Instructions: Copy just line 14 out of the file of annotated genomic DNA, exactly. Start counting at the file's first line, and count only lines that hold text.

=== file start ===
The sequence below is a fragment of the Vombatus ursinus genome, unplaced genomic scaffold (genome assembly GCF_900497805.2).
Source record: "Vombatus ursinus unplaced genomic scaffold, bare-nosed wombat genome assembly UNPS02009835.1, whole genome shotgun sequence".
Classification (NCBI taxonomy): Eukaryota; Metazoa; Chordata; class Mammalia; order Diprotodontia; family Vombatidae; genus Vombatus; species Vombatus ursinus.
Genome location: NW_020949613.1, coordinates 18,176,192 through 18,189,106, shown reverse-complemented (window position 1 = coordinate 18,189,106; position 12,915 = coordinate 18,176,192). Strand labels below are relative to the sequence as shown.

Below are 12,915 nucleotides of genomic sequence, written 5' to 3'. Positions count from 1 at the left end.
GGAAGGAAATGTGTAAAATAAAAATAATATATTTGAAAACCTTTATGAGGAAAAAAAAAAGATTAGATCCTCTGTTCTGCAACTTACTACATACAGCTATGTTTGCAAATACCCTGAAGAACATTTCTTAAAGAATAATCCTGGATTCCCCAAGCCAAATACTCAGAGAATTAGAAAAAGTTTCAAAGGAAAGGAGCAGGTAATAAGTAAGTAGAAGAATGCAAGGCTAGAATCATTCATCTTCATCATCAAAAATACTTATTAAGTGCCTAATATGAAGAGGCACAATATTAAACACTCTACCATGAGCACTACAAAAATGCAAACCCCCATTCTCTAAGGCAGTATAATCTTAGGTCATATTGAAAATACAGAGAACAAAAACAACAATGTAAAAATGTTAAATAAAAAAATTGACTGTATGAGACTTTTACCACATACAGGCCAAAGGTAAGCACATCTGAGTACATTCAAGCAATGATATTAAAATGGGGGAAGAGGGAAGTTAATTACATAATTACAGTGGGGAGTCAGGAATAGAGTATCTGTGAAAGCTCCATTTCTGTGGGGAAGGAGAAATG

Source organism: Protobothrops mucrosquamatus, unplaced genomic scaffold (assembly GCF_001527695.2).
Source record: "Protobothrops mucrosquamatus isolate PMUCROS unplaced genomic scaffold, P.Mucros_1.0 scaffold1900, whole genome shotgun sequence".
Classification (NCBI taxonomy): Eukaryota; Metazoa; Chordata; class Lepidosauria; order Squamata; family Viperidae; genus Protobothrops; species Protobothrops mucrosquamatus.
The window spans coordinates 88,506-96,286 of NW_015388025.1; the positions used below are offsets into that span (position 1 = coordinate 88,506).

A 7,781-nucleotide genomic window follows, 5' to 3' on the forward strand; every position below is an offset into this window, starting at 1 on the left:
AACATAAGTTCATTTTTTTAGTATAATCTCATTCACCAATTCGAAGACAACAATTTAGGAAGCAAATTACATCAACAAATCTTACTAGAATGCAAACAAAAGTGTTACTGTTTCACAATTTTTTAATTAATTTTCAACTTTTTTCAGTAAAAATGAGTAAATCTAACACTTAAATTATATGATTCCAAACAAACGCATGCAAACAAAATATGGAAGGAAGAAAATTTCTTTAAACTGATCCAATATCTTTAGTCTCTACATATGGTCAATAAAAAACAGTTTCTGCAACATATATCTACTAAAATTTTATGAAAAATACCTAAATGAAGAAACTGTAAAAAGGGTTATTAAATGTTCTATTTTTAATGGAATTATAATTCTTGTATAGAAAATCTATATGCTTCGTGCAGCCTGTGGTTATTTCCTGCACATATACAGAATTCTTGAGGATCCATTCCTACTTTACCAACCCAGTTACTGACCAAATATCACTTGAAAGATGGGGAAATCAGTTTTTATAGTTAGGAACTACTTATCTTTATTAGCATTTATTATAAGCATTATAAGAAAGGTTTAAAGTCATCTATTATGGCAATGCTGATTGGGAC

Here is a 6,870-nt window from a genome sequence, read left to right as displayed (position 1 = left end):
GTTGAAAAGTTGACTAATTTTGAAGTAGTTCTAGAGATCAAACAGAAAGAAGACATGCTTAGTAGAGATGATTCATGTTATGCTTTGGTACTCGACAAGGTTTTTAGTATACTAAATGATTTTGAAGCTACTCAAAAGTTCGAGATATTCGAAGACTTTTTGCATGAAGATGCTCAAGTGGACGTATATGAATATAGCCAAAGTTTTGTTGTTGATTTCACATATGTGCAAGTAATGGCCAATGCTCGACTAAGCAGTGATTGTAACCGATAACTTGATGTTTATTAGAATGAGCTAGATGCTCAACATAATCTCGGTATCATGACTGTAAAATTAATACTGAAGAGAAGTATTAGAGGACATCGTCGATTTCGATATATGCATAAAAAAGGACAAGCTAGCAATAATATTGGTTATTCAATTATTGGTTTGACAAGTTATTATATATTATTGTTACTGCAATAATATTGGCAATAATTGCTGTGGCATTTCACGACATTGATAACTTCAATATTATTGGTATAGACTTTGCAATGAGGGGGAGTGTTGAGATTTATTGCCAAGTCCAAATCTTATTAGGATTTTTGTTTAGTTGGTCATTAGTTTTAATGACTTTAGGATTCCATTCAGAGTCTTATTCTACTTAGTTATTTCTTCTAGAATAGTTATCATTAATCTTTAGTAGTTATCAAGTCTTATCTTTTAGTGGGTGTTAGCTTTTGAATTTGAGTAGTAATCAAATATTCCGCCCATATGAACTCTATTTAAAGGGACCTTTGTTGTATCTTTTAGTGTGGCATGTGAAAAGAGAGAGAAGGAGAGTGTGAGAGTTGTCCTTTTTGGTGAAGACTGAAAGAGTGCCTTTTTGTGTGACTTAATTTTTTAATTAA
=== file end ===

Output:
GTTGAAAAGTTGACTAATTTTGAAGTAGTTCTAGAGATCAAACAGAAAGAAGACATGCTTAGTAGAGATGATTCATGTTATGCTTTGGTACTCGACAAGGTTTTTAGTATACTAAATGATTTTGAAGCTACTCAAAAGTTCGAGATATTCGAAGACTTTTTGCATGAAGATGCTCAAGTGGACGTATATGAATATAGCCAAAGTTTTGTTGTTGATTTCACATATGTGCAAGTAATGGCCAATGCTCGACTAAGCAGTGATTGTAACCGATAACTTGATGTTTATTAGAATGAGCTAGATGCTCAACATAATCTCGGTATCATGACTGTAAAATTAATACTGAAGAGAAGTATTAGAGGACATCGTCGATTTCGATATATGCATAAAAAAGGACAAGCTAGCAATAATATTGGTTATTCAATTATTGGTTTGACAAGTTATTATATATTATTGTTACTGCAATAATATTGGCAATAATTGCTGTGGCATTTCACGACATTGATAACTTCAATATTATTGGTATAGACTTTGCAATGAGGGGGAGTGTTGAGATTTATTGCCAAGTCCAAATCTTATTAGGATTTTTGTTTAGTTGGTCATTAGTTTTAATGACTTTAGGATTCCATTCAGAGTCTTATTCTACTTAGTTATTTCTTCTAGAATAGTTATCATTAATCTTTAGTAGTTATCAAGTCTTATCTTTTAGTGGGTGTTAGCTTTTGAATTTGAGTAGTAATCAAATATTCCGCCCATATGAACTCTATTTAAAGGGACCTTTGTTGTATCTTTTAGTGTGGCATGTGAAAAGAGAGAGAAGGAGAGTGTGAGAGTTGTCCTTTTTGGTGAAGACTGAAAGAGTGCCTTTTTGTGTGACTTAATTTTTTAATTAA